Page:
York City Derby Dames: Roller derby etiquette
Women form strong friendships then knock their friends over in the rink. Roller derby comes to York with the York City Derby Dames.
Spectate a roller derby bout like a champ with these tips from the York City Derby Dames
Combine elements of hockey, football and rugby.
Now take away the balls, add some roller skates and you've got roller derby.
Jamie "Devour" Moore founded the York City Derby Dames three years ago, bringing this full-contact sport on wheels to the white rose city. Like most sports, there's a complicated rule system that you might not understand the first time you go to a roller derby bout. But even if you need to poke the spectator next to you to ask what's going on, you're pretty much guaranteed to have a good time cheering on these rocking ladies.
The rules may be allusive, but the etiquette is pretty simple. Brush up on your roller derby spectating do's and don'ts, then head on out and enjoy the game.
Seating: It's BYOS — bring your own seat at Roll 'R' Way Family Skating Center, the York City Derby Dames' home turf. Lawn chairs, camping chairs and blankets are all acceptable.
Food: The concession stand is open during the game so hot dogs, french fries and fountain drinks are all available. There's no alcohol at the rink, but if you join the afterparty is at Waterway Bar and Grill in York you can have a drink with the team.
Ages: Bring the whole family. Kids under 10 are free and you know they'll love telling their friends about it.
Cheering: This isn't golf — hoot and holler for both teams. Be aware though, this is a friendly sport and even during competitive games taunting and heckling aren't tolerated. You don't want to get on the bad side of these women.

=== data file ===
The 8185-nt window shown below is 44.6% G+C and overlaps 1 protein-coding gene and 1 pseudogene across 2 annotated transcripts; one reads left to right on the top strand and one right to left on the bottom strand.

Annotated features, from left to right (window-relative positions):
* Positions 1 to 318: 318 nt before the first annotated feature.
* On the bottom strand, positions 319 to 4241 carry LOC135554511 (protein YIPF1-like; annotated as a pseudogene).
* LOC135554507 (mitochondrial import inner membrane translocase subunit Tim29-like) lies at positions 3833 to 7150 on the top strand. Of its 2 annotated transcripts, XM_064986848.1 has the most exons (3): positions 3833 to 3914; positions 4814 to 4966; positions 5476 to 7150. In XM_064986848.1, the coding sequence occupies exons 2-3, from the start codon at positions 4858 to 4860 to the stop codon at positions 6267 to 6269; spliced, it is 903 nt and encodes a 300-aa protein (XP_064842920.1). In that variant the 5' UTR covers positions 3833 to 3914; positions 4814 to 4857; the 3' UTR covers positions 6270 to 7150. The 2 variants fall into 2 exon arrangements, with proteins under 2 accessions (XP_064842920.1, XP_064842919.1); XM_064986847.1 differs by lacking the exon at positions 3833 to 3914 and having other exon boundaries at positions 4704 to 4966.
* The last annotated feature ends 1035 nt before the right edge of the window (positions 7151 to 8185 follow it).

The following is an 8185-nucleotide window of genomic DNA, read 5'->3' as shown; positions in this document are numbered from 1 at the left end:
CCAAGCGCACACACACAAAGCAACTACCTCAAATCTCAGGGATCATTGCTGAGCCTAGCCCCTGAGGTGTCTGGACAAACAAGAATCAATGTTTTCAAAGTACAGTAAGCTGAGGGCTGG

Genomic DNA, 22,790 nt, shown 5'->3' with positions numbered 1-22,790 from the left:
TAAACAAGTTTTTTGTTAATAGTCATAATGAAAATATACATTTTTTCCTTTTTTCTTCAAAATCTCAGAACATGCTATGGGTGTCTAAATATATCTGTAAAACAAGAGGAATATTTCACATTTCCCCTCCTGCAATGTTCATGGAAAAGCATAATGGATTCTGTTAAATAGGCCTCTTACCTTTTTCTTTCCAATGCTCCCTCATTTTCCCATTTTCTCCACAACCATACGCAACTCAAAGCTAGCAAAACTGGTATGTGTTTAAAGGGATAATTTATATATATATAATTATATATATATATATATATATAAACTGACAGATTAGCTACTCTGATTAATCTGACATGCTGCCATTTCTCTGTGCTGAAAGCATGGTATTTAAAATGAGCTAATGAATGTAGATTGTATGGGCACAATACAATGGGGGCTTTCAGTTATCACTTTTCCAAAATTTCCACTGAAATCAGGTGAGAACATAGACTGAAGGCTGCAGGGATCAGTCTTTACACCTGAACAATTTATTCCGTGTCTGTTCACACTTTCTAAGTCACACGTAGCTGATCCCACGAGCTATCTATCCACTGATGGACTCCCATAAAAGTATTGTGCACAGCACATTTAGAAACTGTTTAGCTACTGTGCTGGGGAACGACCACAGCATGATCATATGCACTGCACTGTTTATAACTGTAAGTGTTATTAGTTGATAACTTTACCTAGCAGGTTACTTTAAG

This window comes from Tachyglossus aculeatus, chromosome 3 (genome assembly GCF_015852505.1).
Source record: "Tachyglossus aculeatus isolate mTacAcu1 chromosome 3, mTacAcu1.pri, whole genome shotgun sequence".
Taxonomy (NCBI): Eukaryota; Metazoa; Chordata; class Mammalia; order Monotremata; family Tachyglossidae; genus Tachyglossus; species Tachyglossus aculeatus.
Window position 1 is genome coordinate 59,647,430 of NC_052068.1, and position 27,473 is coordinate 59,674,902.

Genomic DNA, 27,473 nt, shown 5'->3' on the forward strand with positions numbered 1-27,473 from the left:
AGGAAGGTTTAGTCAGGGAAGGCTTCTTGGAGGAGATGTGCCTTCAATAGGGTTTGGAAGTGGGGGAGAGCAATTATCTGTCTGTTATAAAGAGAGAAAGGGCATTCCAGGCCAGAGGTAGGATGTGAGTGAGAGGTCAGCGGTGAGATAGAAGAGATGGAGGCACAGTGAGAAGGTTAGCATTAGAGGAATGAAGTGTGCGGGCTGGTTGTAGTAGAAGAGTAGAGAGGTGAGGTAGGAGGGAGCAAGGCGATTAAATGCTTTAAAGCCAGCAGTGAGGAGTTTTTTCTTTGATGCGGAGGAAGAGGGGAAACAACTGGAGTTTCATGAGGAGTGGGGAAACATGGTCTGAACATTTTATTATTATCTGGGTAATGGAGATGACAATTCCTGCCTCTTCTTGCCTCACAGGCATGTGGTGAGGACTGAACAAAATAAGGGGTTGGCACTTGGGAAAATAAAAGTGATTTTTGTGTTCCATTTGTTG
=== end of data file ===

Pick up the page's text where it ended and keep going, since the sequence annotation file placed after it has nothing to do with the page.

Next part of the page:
Dress code: The derby dames' male announcer dresses in drag and the chances of spotting someone in a fairy costume are pretty high, said Moore — so you don't need to wear your Sunday best. "The derby community is very open minded and we generally don't care," Moore said. The same goes for the players. Some wear standard athletic clothing with their uniform; others spice it up with fishnets or wacky leggings.
Time commitment: The game consists of two 30-minute halfs with a 10-15 minute break between, plus time for the occasional timeout or penalty.
Likelihood of blood: Low. It can happen but not very often, Moore said.
Likelihood of players winding up on the floor: High. Seeing three or four players on the floor at a time isn't out of the question.
The goal: Score the most points, of course.
The basics: Four blockers and one jammer from each team skate in the same direction on a track. A point is scored when a jammer laps a player from the opposing team. Each team is trying to score and prevent the other team from scoring at the same time.
The helmets: The jammer is identified by a star on her helmet. The pivot, a blocker, wears a stripe on her helmet. If a jammer gets, well, jammed, she can pass the star to the pivot who then becomes the jammer.
If you go:
The York City Derby Dames' next bout is July 10 against the Black Rose Rollers at Magic Elm Skateland at 625 W. Elm Ave in Hanover. They're back at home July 31 against the Philly Block Party.
Watch the York City Derby Dames in action at flipsidepa.com.